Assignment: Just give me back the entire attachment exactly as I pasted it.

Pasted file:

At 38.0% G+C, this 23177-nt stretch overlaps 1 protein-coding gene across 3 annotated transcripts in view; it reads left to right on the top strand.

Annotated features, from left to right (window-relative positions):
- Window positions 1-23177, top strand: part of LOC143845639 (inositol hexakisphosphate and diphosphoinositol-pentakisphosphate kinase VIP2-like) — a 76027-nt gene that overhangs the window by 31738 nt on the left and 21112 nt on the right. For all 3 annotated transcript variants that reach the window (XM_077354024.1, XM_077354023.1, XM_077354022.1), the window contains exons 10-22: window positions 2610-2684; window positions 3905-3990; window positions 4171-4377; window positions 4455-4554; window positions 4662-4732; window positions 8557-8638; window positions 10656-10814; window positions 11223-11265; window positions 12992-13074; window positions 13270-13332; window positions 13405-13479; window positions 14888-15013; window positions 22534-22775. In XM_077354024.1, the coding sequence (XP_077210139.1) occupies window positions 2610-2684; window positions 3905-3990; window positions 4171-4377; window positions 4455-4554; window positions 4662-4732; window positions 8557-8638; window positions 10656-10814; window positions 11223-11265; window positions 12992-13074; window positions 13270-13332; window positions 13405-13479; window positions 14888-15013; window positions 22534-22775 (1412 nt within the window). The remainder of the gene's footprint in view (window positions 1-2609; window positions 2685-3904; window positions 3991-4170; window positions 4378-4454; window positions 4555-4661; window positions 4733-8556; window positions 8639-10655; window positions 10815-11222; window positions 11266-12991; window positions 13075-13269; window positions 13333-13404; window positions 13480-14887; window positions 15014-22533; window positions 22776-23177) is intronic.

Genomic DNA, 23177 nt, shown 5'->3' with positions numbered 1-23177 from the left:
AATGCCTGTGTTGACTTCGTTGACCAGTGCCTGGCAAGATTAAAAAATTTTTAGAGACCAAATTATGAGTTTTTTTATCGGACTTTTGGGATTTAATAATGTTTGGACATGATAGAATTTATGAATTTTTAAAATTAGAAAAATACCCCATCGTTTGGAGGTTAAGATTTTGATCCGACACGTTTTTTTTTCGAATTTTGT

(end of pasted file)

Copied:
At 38.0% G+C, this 23177-nt stretch overlaps 1 protein-coding gene across 3 annotated transcripts in view; it reads left to right on the top strand.

Annotated features, from left to right (window-relative positions):
- Window positions 1-23177, top strand: part of LOC143845639 (inositol hexakisphosphate and diphosphoinositol-pentakisphosphate kinase VIP2-like) — a 76027-nt gene that overhangs the window by 31738 nt on the left and 21112 nt on the right. For all 3 annotated transcript variants that reach the window (XM_077354024.1, XM_077354023.1, XM_077354022.1), the window contains exons 10-22: window positions 2610-2684; window positions 3905-3990; window positions 4171-4377; window positions 4455-4554; window positions 4662-4732; window positions 8557-8638; window positions 10656-10814; window positions 11223-11265; window positions 12992-13074; window positions 13270-13332; window positions 13405-13479; window positions 14888-15013; window positions 22534-22775. In XM_077354024.1, the coding sequence (XP_077210139.1) occupies window positions 2610-2684; window positions 3905-3990; window positions 4171-4377; window positions 4455-4554; window positions 4662-4732; window positions 8557-8638; window positions 10656-10814; window positions 11223-11265; window positions 12992-13074; window positions 13270-13332; window positions 13405-13479; window positions 14888-15013; window positions 22534-22775 (1412 nt within the window). The remainder of the gene's footprint in view (window positions 1-2609; window positions 2685-3904; window positions 3991-4170; window positions 4378-4454; window positions 4555-4661; window positions 4733-8556; window positions 8639-10655; window positions 10815-11222; window positions 11266-12991; window positions 13075-13269; window positions 13333-13404; window positions 13480-14887; window positions 15014-22533; window positions 22776-23177) is intronic.

Genomic DNA, 23177 nt, shown 5'->3' with positions numbered 1-23177 from the left:
AATGCCTGTGTTGACTTCGTTGACCAGTGCCTGGCAAGATTAAAAAATTTTTAGAGACCAAATTATGAGTTTTTTTATCGGACTTTTGGGATTTAATAATGTTTGGACATGATAGAATTTATGAATTTTTAAAATTAGAAAAATACCCCATCGTTTGGAGGTTAAGATTTTGATCCGACACGTTTTTTTTTCGAATTTTGT